Emma & Conor Crumlish, 12: ‘Boys can look any way they like. It's annoying,' says Emma

‘It’s annoying that boys can look anyway they like,’ says Emma. ‘I believe in God,’ says her twin. ‘There is no single answer why’

Emma and Conor Crumlish: “Our parents didn’t tell us who was oldest until we were 10.” Photograph: Eric Luke

Emma and Conor Crumlish: “Our parents didn’t tell us who was oldest until we were 10.” Photograph: Eric Luke


This article is part of The Irish Times Generations project. Since April 2014, people ranging in age from 12 to 102 have shared their views on Irish life, past and present, with reporter Rosita Boland. Read all those published so far at irishtimes.com/generations


Emma and Conor Crumlish , who are twins, live in Dublin

Emma: I’m the oldest by a minute. Our parents didn’t tell us who was oldest until we were 10. When we were seven Conor and I decided that, since he was taller, I got to be older.

Being a twin, everything has to be fair. We have to get the same amount of everything and the same time with our parents. I can read Conor’s face very easily. I know when he’s touchy and you can’t speak to him.

My first memory is of breaking my bed. I was bouncing on it with my cousin, and we broke it.

I’m interested in politics. Politics are so amazing. The whole country is run by regular people who got voted in, but they have to make decisions for the whole country.

I think there should be a way for people my age to be heard. I know we’re not old enough to vote, but decisions are being made about the world we’re growing up into, so people should listen to what we have to say. Everything is decided by adults, even if it is for children. Children don’t get a say. Adults don’t wonder what the children want; they wonder what adults want for children, which isn’t the same thing.

We are going to secondary school in September. You go from being the oldest to being the youngest and not knowing where anything is. I think it’ll be exciting.

The two things all the girls in my class are looking forward to are the cafeteria and having a locker. I don’t know why. It’s just cool to have a locker. I really want one. They’re in all the movies. They’re like your hub.

I do notice that girls my age are very conscious of their image. A lot of girls go into the bathroom to do their hair. I think it comes from pop culture. All the singers are really thin and have cool clothes and cool hair. Now you can get clothes online from halfway across the world, and there is lots of pressure to wear something that’s cool that nobody else has.

Where does the pressure come from? At my age the pressure only comes from the person themselves. Like, at our confirmation, everyone admired what everyone else was wearing, but the person themselves said they didn’t like what they were wearing. It will get more complicated as we get older. I just accept it, but it’s annoying boys can go out and look anyway they like.

Since I was six I’ve known what I want to be. I want to be a primary-school teacher. I’m kind of bossy and I love little kids. I love them so much and they’re so sweet. I’d love to be able to teach children how to grow up and develop. I have learned so far in life that you can’t always have everything that you want. You will win sometimes, but not every time, and if you insist that you have to win every time, you’re going to give up and stop trying.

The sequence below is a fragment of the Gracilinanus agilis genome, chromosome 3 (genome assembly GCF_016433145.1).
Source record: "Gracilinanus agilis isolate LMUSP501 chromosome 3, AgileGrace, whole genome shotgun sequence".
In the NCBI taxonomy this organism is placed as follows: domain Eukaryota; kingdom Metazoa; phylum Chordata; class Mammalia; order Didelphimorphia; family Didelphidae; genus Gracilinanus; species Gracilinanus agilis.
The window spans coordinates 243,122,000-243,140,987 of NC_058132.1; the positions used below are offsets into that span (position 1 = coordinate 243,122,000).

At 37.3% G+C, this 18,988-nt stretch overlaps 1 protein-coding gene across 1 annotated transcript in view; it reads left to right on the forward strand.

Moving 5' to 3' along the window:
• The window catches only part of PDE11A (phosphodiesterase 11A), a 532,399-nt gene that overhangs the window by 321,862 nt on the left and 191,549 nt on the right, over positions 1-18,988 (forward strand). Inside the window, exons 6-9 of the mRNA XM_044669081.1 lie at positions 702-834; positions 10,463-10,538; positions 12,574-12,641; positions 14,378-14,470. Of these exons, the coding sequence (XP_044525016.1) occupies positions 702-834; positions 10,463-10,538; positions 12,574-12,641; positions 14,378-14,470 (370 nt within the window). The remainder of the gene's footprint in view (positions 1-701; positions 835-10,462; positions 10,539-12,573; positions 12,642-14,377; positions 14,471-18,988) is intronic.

Conor: Being a twin, you know what the other is thinking at that moment in time. It’s because we were raised together. If Emma got into trouble I’d know the reason why she did it without even asking her.

And because we are different sexes we have different viewpoints on different situations. The stereotypical thing is that girls enjoy ballet and boys enjoy football. For the most part I’d say that’s true.

I play a lot of sport. I play Gaelic football and hurling. I have a basketball hoop in the garden. I have an Xbox, and I do a bit of web surfing. I look at things like YouTube: the best football goals, big sporting moments.

My first memory is of having my photo taken in the garden for my first day at school.

At school I like history. I like seeing how people have changed over time. I like creative writing, too, writing my own stories. And I like geography, learning about mountains and capital cities. I mostly read paperback books, but I buy some books on my Kindle, too. I prefer reading a book to reading it on a Kindle; I don’t know why.

The most money I ever had was €500. I made my confirmation this year, and I got €500. I bought a GoPro camera with part of it. It’s a video camera, and there are a number of attachments. There’s a selfie stick, and a suction cup you can stick on to a windscreen. It’s for filming live sport.

I believe in God. There is no single answer as to why, but the universe can’t just have exploded out of itself. In my class there are 30 kids, and there is one atheist and one Protestant and the rest are all Catholics.

We found out because the teacher asked who wasn’t going to be making their confirmation, and one boy said he was making it next year and the Protestant said he wasn’t, and the atheist said he wasn’t because he was an atheist. An atheist is someone who doesn’t have any religion.

I’m quite worried about secondary school, because it’s supposed to be a lot less fun and a lot more homework. I suppose you’re most likely going to learn a lot more, though, because teachers have specialist subjects.

What I think I have learned about life so far is that not everyone is perfect. I would hope for a good score in exams, not a perfect one. I would like to earn a lot of money but only if I was happy doing the job. I would like to work a job where the hours aren’t too long, so that I could spend time with my family. If you have $50 billion and you are not happy there is no point. Life is short, and it is not all about riches.